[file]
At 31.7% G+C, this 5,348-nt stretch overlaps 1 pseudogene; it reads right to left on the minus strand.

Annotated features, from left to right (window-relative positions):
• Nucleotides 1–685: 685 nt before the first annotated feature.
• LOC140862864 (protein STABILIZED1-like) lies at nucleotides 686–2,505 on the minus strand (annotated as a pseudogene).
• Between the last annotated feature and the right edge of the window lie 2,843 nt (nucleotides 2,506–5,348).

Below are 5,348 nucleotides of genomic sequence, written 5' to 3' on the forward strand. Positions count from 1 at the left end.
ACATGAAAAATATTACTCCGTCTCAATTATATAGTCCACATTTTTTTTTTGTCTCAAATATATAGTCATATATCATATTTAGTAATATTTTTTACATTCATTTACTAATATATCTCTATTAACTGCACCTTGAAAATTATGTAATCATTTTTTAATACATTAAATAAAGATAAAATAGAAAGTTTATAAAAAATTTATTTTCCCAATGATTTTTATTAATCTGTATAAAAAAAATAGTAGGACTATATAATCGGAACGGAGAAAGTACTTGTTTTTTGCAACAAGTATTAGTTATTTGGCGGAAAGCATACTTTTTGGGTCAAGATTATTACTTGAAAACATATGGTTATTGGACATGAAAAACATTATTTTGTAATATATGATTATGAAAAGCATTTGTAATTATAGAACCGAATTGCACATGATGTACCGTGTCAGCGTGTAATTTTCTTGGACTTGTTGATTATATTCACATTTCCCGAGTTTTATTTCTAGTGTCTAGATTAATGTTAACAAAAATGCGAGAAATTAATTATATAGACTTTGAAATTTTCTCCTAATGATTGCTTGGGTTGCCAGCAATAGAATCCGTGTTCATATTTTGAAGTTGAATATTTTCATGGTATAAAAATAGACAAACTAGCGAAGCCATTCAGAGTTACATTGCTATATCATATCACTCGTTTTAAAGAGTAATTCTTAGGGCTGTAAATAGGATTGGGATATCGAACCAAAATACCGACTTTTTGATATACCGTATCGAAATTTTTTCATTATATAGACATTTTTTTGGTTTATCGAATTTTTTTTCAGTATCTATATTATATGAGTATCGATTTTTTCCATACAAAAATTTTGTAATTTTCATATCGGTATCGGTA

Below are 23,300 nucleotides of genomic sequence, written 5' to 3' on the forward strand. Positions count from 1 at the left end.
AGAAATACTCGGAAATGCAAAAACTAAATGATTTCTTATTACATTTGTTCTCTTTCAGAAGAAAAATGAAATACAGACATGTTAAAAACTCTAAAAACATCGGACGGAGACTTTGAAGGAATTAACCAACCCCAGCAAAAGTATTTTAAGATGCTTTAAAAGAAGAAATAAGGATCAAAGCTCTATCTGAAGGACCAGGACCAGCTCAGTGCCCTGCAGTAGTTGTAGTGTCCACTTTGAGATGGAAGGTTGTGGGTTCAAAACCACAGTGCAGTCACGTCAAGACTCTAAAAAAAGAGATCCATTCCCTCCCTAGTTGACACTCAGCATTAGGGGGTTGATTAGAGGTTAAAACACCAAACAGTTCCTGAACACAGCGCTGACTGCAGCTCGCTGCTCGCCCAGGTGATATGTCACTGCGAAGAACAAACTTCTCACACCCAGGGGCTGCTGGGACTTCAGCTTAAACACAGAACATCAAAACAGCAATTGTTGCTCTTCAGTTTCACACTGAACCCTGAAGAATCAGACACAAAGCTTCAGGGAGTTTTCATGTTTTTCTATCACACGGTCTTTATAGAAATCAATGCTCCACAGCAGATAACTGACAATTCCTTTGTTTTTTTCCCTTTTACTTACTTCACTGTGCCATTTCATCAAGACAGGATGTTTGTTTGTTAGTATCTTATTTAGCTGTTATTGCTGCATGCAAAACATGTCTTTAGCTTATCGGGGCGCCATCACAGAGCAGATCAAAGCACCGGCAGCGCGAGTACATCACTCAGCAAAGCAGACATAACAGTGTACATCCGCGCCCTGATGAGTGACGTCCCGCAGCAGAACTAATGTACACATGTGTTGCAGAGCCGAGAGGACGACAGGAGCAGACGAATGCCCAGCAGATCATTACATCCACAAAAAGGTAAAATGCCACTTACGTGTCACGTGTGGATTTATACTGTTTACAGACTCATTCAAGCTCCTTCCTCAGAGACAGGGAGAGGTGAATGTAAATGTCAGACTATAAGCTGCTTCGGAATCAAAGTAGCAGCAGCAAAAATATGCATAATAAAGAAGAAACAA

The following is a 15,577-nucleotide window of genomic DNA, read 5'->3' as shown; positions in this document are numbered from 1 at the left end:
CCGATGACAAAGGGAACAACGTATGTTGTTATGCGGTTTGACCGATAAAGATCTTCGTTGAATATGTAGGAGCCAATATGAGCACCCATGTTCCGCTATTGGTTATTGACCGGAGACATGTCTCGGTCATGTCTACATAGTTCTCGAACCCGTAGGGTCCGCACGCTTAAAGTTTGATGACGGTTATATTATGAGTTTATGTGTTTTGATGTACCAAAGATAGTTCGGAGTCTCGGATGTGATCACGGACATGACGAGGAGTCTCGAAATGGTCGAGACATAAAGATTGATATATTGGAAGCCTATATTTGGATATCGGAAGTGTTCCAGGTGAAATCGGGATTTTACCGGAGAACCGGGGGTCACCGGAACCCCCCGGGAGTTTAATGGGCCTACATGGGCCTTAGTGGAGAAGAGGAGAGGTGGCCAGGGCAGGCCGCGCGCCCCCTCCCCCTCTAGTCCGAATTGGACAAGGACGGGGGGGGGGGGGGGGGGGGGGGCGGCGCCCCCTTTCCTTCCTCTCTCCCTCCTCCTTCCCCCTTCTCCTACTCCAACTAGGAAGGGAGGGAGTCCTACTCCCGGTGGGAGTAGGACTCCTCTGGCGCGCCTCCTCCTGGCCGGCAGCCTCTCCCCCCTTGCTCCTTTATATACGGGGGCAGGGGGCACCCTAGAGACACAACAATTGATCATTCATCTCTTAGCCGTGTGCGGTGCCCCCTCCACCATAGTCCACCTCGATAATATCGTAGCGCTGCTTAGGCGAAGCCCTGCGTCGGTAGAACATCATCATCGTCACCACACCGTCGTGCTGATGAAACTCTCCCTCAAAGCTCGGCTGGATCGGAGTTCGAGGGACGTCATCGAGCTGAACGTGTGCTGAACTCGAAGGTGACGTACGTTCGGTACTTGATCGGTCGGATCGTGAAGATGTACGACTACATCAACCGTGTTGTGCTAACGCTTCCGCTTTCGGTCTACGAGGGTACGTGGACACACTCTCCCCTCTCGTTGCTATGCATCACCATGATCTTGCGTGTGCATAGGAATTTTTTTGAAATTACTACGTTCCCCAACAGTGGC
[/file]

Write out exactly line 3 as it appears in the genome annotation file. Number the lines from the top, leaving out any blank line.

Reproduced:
• Nucleotides 1–685: 685 nt before the first annotated feature.